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What does the future of the TB vaccine look like?

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Professor Helen Fletcher at Medlab Asia & Asia Health explains that vaccine development for TB, despite the urgency, lags behind compared to other diseases.

Bacille Calmette-Guérin (BCG) is a vaccine for tuberculosis (TB) disease that has been used for many years; yet it is not fully effective and there are various challenges in using the vaccine. However, despite the urgency of TB that has caused losses, there is little innovation in terms of TB vaccines.

“We have made progress in TB vaccine development, we have new tools particularly in developing efficacy against infection BCG revaccination and H4,” said Professor Helen Fletcher, Professor of Immunology, The London School of of Hygiene & Tropical Medicine, University of London, during her session TB: Where are we now? on the second day of Medlab Asia & Asia Health - The Virtual Edition.

However, she explained during her presentation that TB is not seen as an urgent disease to cure which makes innovation to contain it very limited. The BCG vaccine is the only licensed vaccine for TB, developed in 1921. It is not highly effective among adults; it also does not protect those who have a positive tuberculin skin test. Despite saving lives, there is still more room for development.

Prof Fletcher explained that due to urgency seen in handling COVID-19’s effect on the economy and the political scene, there have been 186 vaccines in the clinical trial pipeline for COVID-19; meanwhile, there are only 24 TB vaccines in the clinical trial pipeline.

“We need a great sense of urgency in the development of the TB vaccine,” she said. 

There are 9.6 million cases every year. Dr Fletcher said that along COVID-19, TB is also one of the largest causes of death, 1.5 million deaths per annuum. The largest number of cases are seen in Sub Saharan Africa and Southeast Asia.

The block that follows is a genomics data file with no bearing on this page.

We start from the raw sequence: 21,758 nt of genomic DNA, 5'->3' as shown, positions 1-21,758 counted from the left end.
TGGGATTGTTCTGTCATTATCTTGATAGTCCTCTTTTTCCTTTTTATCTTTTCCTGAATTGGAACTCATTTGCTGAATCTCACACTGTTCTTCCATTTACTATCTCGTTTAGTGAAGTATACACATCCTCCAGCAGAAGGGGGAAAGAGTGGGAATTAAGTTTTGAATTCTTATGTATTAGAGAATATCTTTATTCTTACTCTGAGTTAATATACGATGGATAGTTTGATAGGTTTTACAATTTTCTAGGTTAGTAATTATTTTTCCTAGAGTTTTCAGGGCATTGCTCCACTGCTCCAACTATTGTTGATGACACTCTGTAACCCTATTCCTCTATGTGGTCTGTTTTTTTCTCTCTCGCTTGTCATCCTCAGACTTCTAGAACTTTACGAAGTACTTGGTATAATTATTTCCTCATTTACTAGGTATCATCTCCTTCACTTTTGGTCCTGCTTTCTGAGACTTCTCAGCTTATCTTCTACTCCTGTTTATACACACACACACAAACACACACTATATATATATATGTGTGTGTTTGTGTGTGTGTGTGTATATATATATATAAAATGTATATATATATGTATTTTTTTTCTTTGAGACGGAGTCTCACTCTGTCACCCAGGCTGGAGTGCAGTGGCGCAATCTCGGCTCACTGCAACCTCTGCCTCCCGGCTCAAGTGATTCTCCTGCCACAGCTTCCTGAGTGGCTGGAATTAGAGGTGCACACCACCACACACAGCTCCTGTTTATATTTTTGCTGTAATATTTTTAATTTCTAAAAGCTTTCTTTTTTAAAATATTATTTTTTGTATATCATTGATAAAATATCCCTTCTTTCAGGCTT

Much like COVID-19, TB is also a potentially serious infectious disease that affects the lungs leading to respiratory issues. Infections can take weeks or even years. The bacteria that lead to TB are spread through tiny droplets released into the air.

During her session, Prof Fletcher explained a study that came out in 2018 that concludes that if “We revaccinate with BCG we can get protection from the disease” with 45% efficacy. However, the study was replicated in Brazil and found almost zero efficacy, she added. Another study in non-human primates NHP  found that the efficacy of BCG improves if inserted by intravenous. She said these studies show that if BCG is used differently, it might bring higher efficacy.

Another vaccine that was tested on NHP is RhCmV/TB which provides sterile protection, mediated by classical T cells and has shown 41% sterile protection. However, it needs to be redesigned in the Human CMV backbone, she explained.

Meanwhile, M72/AS01E TB vaccine candidate, which is a fusion protein derived from Mtb32A and Mtv39A, has been in the pipeline for clinical studies. This vaccine has been tested in HIV negative adults who have been already infected with TB. The vaccine has shown a significant degree of protection provided by this vaccine against the development of active TB disease among adults.However, M72 has not been tested on people who are not TB infected and who have HIV.

“We made progress in the last 5 years in understanding immune correlates of protection and understanding that inflammation is a real issue in TB both as a driver of activation of the disease but also something might be interfering in vaccine efficacy,” explained Prof Fletcher. She added that these understandings are important for vaccine’s developers to consider at the design stage.

She explained that TB health developers can learn from COVID-19  by looking at: the new platform technologies available now, advocating for accelerated regulatory pathways, understanding the risk in manufacturing, and planning how to scale up manufacturing and finally how to globally distribute the vaccine. 

Register as an attendee for Medlab Asia & Asia Health, ASEAN's leading healthcare and laboratory event taking place online on 20-22 October 2021.

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